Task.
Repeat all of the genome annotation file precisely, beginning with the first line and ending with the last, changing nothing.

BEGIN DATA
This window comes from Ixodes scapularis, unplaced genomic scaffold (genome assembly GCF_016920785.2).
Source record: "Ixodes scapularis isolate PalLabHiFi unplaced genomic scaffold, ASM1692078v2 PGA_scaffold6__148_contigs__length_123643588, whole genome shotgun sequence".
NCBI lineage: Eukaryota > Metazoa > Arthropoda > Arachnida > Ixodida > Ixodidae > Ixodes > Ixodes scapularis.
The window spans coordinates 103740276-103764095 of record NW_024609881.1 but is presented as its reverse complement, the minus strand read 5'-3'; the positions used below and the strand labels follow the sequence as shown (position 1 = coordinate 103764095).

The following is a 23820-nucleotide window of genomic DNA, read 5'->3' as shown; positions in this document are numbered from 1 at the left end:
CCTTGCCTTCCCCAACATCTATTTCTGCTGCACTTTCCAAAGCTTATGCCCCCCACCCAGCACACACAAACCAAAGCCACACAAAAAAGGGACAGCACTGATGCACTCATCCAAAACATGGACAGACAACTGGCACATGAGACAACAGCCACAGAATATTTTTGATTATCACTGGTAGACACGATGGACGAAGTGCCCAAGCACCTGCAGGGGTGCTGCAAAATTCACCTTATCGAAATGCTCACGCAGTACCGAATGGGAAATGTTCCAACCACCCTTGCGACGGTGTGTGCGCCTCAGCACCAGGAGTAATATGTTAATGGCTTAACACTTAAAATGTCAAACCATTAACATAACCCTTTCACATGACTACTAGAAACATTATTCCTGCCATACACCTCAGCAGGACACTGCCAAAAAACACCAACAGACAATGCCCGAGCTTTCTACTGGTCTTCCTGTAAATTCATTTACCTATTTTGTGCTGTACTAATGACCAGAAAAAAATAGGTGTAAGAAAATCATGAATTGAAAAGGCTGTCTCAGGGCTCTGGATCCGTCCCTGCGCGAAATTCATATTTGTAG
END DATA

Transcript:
This window comes from Ixodes scapularis, unplaced genomic scaffold (genome assembly GCF_016920785.2).
Source record: "Ixodes scapularis isolate PalLabHiFi unplaced genomic scaffold, ASM1692078v2 PGA_scaffold6__148_contigs__length_123643588, whole genome shotgun sequence".
NCBI lineage: Eukaryota > Metazoa > Arthropoda > Arachnida > Ixodida > Ixodidae > Ixodes > Ixodes scapularis.
The window spans coordinates 103740276-103764095 of record NW_024609881.1 but is presented as its reverse complement, the minus strand read 5'-3'; the positions used below and the strand labels follow the sequence as shown (position 1 = coordinate 103764095).

The following is a 23820-nucleotide window of genomic DNA, read 5'->3' as shown; positions in this document are numbered from 1 at the left end:
CCTTGCCTTCCCCAACATCTATTTCTGCTGCACTTTCCAAAGCTTATGCCCCCCACCCAGCACACACAAACCAAAGCCACACAAAAAAGGGACAGCACTGATGCACTCATCCAAAACATGGACAGACAACTGGCACATGAGACAACAGCCACAGAATATTTTTGATTATCACTGGTAGACACGATGGACGAAGTGCCCAAGCACCTGCAGGGGTGCTGCAAAATTCACCTTATCGAAATGCTCACGCAGTACCGAATGGGAAATGTTCCAACCACCCTTGCGACGGTGTGTGCGCCTCAGCACCAGGAGTAATATGTTAATGGCTTAACACTTAAAATGTCAAACCATTAACATAACCCTTTCACATGACTACTAGAAACATTATTCCTGCCATACACCTCAGCAGGACACTGCCAAAAAACACCAACAGACAATGCCCGAGCTTTCTACTGGTCTTCCTGTAAATTCATTTACCTATTTTGTGCTGTACTAATGACCAGAAAAAAATAGGTGTAAGAAAATCATGAATTGAAAAGGCTGTCTCAGGGCTCTGGATCCGTCCCTGCGCGAAATTCATATTTGTAG